To get somewhere approaching the best deal, you have to switch companies anything up to once a year and choose from a quite bewildering array of tariffs.  Will you be boiling the kettle every day and twice on Sundays?  How many people live in your house and do they shower in the middle of the night?  Do you open the window after a particularly malodorous fart?  Given that the last time I engaged in the switching process it took up quite a bit of my time in research, providing meter readings to two separate companies and then listening to them argue over who had made a mistake when they recorded what I told them, several trees sacrificed to confusing paperwork, a month of actual earth time to switch the supply and a further few weeks to refund me for the financial loss resulting from the aforementioned error, this is irksome.

I further note that the average Modern Life household is not expected to limit this approach to electricity.  See also: gas, broadband, telephone, mobile telephone, TV, savings account rates, and insurance deals and find yourself swirling around in a competition-driven nightmare having lost all sense of which way is up.  Or don’t, and get screwed.  Depressingly, a parasitic industry has sprung up amidst the carnage: the switching ‘service’ that uses computer algorithms to do the research and organise the switch for you and pretends the process isn’t that cumbersome.

Before I carry out acts of tedious household expenditure, I perform a rudimentary cost-benefit analysis and recall that I am reasonably cash-rich and very time-poor.  The generalised ball-ache of switching is significant.  The saving might be a few quid or maybe as much as a three-figure sum and I don’t know which in advance.  Even then, it just isn’t worth my time, folks.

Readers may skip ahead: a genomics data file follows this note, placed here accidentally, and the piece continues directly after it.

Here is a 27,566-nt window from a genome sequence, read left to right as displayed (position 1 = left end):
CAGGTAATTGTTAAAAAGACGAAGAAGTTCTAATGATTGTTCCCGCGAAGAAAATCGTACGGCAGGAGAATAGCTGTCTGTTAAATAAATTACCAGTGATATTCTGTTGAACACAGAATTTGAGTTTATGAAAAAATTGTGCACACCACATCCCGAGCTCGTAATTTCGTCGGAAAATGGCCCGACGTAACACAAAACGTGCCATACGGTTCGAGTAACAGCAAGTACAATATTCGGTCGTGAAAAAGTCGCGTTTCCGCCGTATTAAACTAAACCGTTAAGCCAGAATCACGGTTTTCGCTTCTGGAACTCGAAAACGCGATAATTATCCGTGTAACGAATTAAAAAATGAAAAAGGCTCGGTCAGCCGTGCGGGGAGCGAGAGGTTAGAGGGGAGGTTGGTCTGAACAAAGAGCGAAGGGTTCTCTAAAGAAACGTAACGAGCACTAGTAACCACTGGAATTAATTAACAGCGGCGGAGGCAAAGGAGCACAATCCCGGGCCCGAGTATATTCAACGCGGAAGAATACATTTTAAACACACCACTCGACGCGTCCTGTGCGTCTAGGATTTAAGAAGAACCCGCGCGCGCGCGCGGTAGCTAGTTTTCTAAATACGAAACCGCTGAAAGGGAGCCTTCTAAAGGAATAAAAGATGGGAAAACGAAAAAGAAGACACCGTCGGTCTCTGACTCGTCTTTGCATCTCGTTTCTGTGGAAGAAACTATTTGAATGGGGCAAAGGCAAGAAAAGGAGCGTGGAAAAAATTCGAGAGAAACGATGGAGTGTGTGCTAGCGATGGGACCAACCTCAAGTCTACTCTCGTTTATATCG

Last time I switched company I vowed never again.  Why oh why, I wailed amid rending of garments and through rose-tinted goggles, can’t we return to the days where you signed up with a company and paid a fair and transparent price for your power, building a happy mutual relationship with them, rather than being fiscally whipped for not shopping around constantly to get the best deal?  Put simply, I do not have time for this shit.

So I dropped out, at least where power is concerned.  I finally found a company that appears to share my perspective.  They charge all customers the same (slightly higher) rate regardless of when they became customers or how they pay (aside: many power companies charge poor people with no credit-rating exorbitant rates to load up a plastic pre-pay access key with credit – this should immediately be made illegal).  There are two tariffs, your choice depending on how much you care about renewable resources versus how much you can afford to care.  They don’t have call-centres or choice-menus.  For as long as they continue this approach to their business, they will have my custom.

I resent being impliedly categorised by the meedja and politicians as a lazy simpleton for not constantly switching companies.  I am making a calculated choice taking into account my priorities and resources.  I resent that my options are to either engage in the switching shenanigans, or to pay more.  I resent that many more people who simply don’t know they are being overcharged, or are too busy getting on with life to be able to address it, continue to be overcharged and that according to the received wisdom they are faulty consumers not properly clicked in to the glorious world of commercial awareness, rather than that the companies are mercenary for taking advantage of them.  It is the government’s responsibility, having privatised the power industry, to sort out this mess so the burden rests less with consumers.